Older Australians fastest-growing online learners
nbn™ connected Australians are twice as likely to enrol in online learning courses
Australians over the age of 65 are the fastest-growing new adopters of non-formal online education. New research reveals they are heading online in droves to watch tutorials, complete new courses and learn new languages.
Commissioned by NBN Co, the Connecting Australia report, using research from AlphaBeta’s first national economic and social study of the impact of the nbn™ broadband access network, reveals nbn™ connected users are twice as likely to be enrolled in an online course than non-nbn™ connected users, and are also more likely to enrol in online courses in the future.
Key online-learning findings include:
- Silver surfers: almost four out of five over-65-year-old nbn™ connected users are engaged in non-formal education, compared with just over one in two non-nbn™ connected users.
- Mid-Life online learners: nbn™ connected users aged 45 to 64 are 1.4 times more likely to use the internet for learning online compared to those in non-nbn™ connected areas.
- Adult learners: for groups aged 25 to 44, the proportion of people using the internet for online learning in nbn™ -connected areas is 1.3 times greater than those in non-nbn™ -connected areas. For people aged 16 to 24, that proportion is 1.2 times greater for internet users in nbn™ connected areas than those in non-nbn™ connected regions.
- Learning for all ages: 32 per cent of users connected to the nbn™ access network spend at least one hour a day on the internet on non-formal learning, compared to only 20 per cent of non-nbn™ connected users.
- City clickers: in metro areas, nbn™ connected users are 1.5 times more likely to use the internet for non-formal learning than non-nbn™ connected users.
- Country classrooms: regional nbn™ connected users are 1.8 times more likely to use the internet for non-formal learning compared with regional non-nbn™ connected users. Regional nbn™ connected users are also 1.4 times more likely to express interest in enrolling in online education in the future, compared to metro nbn™ connected users who are, 1.2 times more likely compared to their non-nbn™ connected city counterparts.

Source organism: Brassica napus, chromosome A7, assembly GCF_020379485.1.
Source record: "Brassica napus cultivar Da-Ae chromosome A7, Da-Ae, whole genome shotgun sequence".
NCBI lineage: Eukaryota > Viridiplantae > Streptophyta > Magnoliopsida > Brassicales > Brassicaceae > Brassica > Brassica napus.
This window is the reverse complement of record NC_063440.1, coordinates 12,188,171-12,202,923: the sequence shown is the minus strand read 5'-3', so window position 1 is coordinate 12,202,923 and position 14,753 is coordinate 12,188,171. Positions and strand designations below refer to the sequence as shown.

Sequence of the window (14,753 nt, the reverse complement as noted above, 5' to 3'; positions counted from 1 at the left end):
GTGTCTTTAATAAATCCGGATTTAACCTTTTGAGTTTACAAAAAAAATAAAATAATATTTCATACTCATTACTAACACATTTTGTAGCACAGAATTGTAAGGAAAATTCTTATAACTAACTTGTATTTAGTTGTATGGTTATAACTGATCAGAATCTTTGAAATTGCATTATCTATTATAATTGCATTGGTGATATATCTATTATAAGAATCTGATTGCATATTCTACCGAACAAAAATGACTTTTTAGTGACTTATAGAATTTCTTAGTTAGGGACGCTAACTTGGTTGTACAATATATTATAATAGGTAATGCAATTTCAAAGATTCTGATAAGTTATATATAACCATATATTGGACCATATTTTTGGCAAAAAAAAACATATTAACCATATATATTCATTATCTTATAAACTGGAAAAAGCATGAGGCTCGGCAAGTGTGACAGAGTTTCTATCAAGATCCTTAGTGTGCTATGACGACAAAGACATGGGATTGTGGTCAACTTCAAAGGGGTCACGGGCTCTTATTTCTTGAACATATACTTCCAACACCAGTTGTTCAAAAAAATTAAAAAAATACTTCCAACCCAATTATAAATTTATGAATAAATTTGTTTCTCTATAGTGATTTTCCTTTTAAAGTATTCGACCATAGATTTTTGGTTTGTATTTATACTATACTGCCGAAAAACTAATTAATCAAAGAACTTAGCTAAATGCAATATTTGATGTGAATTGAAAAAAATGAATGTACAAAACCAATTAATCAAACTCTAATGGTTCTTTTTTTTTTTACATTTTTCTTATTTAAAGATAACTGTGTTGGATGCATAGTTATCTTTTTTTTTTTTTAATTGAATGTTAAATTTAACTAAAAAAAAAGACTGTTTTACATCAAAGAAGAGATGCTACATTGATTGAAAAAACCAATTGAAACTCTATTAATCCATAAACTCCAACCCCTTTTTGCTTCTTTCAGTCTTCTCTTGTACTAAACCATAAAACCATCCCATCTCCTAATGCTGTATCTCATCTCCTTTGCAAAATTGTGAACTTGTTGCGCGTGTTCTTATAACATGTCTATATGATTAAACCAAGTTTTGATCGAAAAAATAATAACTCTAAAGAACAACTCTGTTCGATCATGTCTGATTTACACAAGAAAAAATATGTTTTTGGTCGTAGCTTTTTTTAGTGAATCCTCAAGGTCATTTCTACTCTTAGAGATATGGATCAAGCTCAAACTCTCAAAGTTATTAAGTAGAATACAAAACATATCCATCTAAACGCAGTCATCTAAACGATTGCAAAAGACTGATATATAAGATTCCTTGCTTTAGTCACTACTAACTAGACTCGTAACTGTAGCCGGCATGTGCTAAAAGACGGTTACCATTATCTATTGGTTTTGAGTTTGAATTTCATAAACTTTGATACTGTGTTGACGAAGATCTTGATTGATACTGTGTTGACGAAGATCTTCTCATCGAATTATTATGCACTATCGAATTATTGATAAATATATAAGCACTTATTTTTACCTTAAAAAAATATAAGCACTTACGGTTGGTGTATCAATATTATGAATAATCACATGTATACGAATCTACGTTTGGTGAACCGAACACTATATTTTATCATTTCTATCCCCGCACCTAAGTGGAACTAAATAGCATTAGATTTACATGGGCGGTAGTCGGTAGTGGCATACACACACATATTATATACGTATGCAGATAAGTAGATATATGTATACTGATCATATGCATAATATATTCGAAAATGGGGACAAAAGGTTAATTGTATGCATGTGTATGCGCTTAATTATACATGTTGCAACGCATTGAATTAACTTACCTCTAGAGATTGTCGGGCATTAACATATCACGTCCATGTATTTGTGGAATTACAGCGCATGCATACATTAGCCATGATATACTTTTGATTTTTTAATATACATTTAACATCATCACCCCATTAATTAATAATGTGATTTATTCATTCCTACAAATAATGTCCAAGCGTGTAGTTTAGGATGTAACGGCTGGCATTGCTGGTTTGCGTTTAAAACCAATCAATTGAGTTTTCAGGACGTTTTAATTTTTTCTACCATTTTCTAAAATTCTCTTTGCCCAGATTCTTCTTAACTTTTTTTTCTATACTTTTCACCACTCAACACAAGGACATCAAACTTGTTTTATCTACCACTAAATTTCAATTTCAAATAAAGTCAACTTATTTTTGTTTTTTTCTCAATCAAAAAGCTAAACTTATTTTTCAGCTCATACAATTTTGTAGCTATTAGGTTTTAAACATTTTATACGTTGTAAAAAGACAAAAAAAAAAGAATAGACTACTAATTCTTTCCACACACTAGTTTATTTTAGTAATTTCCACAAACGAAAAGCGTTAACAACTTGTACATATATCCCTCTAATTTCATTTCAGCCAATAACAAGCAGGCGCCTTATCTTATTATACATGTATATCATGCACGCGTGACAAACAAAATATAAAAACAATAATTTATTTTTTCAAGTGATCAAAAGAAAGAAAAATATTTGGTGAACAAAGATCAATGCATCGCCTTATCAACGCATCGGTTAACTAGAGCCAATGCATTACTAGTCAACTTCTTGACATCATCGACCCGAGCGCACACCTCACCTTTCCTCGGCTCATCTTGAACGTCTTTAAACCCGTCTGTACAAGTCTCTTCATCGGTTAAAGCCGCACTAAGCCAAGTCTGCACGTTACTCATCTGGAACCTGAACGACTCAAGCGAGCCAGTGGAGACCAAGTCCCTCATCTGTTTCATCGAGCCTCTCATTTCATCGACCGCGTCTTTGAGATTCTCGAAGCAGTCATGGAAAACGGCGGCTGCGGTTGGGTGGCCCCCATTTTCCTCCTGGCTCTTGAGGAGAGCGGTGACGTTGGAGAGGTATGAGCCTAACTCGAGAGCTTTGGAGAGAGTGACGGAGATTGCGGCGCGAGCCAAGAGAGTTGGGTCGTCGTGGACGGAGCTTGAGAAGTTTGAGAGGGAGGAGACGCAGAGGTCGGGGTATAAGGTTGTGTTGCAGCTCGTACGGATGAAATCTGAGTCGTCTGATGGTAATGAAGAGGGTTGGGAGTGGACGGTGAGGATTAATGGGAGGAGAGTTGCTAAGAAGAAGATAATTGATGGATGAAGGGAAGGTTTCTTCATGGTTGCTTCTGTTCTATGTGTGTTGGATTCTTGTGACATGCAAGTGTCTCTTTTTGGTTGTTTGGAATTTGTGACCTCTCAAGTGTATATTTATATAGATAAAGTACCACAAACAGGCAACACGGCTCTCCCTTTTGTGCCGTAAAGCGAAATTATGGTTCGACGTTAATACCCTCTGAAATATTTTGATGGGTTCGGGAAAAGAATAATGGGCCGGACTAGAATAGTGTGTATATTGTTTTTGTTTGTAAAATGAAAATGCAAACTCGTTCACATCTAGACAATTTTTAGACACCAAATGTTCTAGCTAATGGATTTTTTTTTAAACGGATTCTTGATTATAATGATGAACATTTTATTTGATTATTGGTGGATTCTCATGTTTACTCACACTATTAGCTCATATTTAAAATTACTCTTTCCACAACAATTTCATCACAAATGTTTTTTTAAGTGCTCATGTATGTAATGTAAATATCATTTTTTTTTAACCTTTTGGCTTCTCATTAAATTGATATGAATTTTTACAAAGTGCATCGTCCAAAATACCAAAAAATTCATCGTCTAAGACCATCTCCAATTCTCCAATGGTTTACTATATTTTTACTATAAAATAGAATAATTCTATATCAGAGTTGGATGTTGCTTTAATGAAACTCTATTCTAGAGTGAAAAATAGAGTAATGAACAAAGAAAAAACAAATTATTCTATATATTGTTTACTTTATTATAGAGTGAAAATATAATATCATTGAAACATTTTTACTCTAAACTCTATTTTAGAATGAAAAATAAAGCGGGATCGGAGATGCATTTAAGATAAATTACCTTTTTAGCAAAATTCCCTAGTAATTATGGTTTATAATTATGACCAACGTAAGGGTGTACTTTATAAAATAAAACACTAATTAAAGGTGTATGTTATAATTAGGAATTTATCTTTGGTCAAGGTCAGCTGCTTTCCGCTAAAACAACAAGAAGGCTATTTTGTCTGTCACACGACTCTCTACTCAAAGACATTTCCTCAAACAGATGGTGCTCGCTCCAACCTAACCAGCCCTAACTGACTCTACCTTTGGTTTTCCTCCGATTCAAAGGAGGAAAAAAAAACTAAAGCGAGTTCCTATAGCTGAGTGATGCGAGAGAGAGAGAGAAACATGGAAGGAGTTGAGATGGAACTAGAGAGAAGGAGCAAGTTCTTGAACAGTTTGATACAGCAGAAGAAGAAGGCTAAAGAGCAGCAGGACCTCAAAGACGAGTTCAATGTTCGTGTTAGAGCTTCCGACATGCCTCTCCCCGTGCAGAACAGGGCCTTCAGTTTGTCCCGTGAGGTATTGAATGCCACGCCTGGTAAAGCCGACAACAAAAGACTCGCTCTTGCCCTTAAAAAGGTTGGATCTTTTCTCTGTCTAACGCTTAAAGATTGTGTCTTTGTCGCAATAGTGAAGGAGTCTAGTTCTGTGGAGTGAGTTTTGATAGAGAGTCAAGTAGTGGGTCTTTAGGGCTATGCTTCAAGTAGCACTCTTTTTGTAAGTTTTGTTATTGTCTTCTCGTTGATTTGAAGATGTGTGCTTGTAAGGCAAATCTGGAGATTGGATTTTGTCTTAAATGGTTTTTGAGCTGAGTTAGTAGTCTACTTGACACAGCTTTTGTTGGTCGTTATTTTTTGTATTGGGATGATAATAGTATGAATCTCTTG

A significant increase in online education, attributed to the nbn’s™ access network impact on workers’ productivity, is estimated to boost the Australian economy by up to $1.7 billion in 2021.
NBN Co’s Chief Executive Officer Bill Morrow said:
“With almost two-thirds of all Australian homes now available to connect to the nbn™ access network, we are helping to provide more Australians, regardless of age or postcode, the opportunity to continue to learn online.
“Whether it’s an online formal university course or simply a ‘how-to’ YouTube video, the nbn™ access network will help give all Australians the opportunity to continue to learn, whenever and wherever they want. This will open up many opportunities, particularly for people located in regional areas.”
Council on the Ageing Australia’s Chief Executive Ian Yates said:
“Digital connectivity is an increasingly important part of life for older Australians and our aim is to ensure older people are included in all aspects of Australian life.
“It has always been a concern that the digital world could be isolating for older Australians, but it is great to see evidence that many are utilising services over the nbn™ access network to make the most of new opportunities to learn online and upskill after their retirement years.”
Good Things Foundation’s National Director Jessica Wilson said:
“It is very promising that so many older Australians are engaging with online learning, but we know there is still more work to do to make sure that all older Australians have the support they need to learn new skills.
“The Be Connected Network of over 1,500 community organisations across the country are there to support older Australians to have the confidence, knowledge and the skills to engage with the digital world. Clearly, having access to the internet is also important and the nbn™ access network will play a key role in enabling this.”
For more information about the report, visit the Connecting Australia website.
Notes to editors:
- The Organisation for Economic Co-operation and Development defines non-formal learning as learning that lies between formal and informal learning (i.e. somewhat organised and can have learning objectives).
- The Connecting Australia report was commissioned by NBN Co in 2017 through independent research agency AlphaBeta. It combines national census data with an Ipsos survey of 3500 individuals across 1700 postcodes in metropolitan, regional and remote areas, including those connected to the nbn™ access network and those not connected.
- An nbn™ access network end user is defined as an individual who has a home internet connection and lives in a suburb/postcode where the nbn™ access network is, at least, 90 per cent rolled out. A non-nbn™ access network end user is an individual who does not have a home internet connection or lives in a suburb/postcode where the nbn™ access network is, at most, 10 per cent rolled out.